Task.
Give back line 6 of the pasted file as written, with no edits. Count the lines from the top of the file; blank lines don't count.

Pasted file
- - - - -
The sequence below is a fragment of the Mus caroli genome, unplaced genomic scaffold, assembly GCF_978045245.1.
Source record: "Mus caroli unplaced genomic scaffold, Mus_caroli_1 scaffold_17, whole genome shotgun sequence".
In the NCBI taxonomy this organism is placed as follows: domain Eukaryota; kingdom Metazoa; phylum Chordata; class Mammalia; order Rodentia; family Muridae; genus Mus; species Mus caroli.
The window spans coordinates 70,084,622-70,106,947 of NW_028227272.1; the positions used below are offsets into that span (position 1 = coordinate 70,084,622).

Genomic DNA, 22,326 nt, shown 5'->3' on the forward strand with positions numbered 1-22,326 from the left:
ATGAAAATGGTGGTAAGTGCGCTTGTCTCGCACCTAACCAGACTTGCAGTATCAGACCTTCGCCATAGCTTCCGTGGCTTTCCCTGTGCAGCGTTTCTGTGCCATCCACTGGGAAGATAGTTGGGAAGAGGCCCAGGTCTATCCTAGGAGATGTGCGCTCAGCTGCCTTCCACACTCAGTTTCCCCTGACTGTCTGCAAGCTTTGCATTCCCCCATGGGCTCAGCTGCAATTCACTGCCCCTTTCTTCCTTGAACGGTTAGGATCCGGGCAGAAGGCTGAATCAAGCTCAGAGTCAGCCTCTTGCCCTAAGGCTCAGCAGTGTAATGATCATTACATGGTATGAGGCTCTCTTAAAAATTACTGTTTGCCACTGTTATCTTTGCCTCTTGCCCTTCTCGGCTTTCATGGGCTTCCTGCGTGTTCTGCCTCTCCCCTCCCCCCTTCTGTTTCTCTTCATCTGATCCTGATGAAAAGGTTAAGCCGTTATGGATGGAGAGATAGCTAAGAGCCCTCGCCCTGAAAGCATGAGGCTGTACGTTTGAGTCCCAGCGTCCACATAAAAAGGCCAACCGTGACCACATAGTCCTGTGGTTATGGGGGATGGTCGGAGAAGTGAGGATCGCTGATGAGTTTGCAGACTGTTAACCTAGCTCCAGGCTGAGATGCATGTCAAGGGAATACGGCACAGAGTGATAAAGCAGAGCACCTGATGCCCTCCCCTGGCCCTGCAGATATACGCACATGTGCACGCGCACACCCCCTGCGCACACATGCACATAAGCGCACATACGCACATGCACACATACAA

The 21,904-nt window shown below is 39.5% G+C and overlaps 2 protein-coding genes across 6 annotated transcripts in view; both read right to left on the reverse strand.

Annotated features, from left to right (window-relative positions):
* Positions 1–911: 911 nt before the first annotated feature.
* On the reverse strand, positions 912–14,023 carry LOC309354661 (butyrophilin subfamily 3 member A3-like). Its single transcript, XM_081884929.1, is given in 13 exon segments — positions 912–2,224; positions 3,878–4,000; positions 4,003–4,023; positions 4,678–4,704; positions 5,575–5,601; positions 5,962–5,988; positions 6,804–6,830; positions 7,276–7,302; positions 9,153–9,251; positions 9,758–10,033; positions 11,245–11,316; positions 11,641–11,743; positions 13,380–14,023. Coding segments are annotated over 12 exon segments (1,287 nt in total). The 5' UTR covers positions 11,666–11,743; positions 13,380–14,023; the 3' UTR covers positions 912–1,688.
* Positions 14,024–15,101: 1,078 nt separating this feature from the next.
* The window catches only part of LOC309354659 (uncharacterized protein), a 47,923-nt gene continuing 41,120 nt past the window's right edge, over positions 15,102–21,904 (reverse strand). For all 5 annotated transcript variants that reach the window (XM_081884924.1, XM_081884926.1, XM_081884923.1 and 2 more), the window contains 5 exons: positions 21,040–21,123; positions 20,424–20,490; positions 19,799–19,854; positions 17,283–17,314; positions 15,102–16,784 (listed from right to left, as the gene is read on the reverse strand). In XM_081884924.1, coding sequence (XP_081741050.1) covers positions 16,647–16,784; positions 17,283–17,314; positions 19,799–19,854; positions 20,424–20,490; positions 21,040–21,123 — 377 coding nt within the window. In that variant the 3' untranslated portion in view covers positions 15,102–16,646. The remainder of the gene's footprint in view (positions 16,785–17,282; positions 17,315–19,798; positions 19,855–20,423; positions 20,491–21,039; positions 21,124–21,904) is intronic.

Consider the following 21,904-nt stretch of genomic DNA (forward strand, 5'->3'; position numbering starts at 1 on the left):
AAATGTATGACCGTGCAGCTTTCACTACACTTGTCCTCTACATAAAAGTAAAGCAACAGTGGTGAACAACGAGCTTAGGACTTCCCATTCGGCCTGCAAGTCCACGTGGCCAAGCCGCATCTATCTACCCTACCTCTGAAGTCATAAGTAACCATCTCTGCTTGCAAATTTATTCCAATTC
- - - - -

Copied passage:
ATGAAAATGGTGGTAAGTGCGCTTGTCTCGCACCTAACCAGACTTGCAGTATCAGACCTTCGCCATAGCTTCCGTGGCTTTCCCTGTGCAGCGTTTCTGTGCCATCCACTGGGAAGATAGTTGGGAAGAGGCCCAGGTCTATCCTAGGAGATGTGCGCTCAGCTGCCTTCCACACTCAGTTTCCCCTGACTGTCTGCAAGCTTTGCATTCCCCCATGGGCTCAGCTGCAATTCACTGCCCCTTTCTTCCTTGAACGGTTAGGATCCGGGCAGAAGGCTGAATCAAGCTCAGAGTCAGCCTCTTGCCCTAAGGCTCAGCAGTGTAATGATCATTACATGGTATGAGGCTCTCTTAAAAATTACTGTTTGCCACTGTTATCTTTGCCTCTTGCCCTTCTCGGCTTTCATGGGCTTCCTGCGTGTTCTGCCTCTCCCCTCCCCCCTTCTGTTTCTCTTCATCTGATCCTGATGAAAAGGTTAAGCCGTTATGGATGGAGAGATAGCTAAGAGCCCTCGCCCTGAAAGCATGAGGCTGTACGTTTGAGTCCCAGCGTCCACATAAAAAGGCCAACCGTGACCACATAGTCCTGTGGTTATGGGGGATGGTCGGAGAAGTGAGGATCGCTGATGAGTTTGCAGACTGTTAACCTAGCTCCAGGCTGAGATGCATGTCAAGGGAATACGGCACAGAGTGATAAAGCAGAGCACCTGATGCCCTCCCCTGGCCCTGCAGATATACGCACATGTGCACGCGCACACCCCCTGCGCACACATGCACATAAGCGCACATACGCACATGCACACATACAA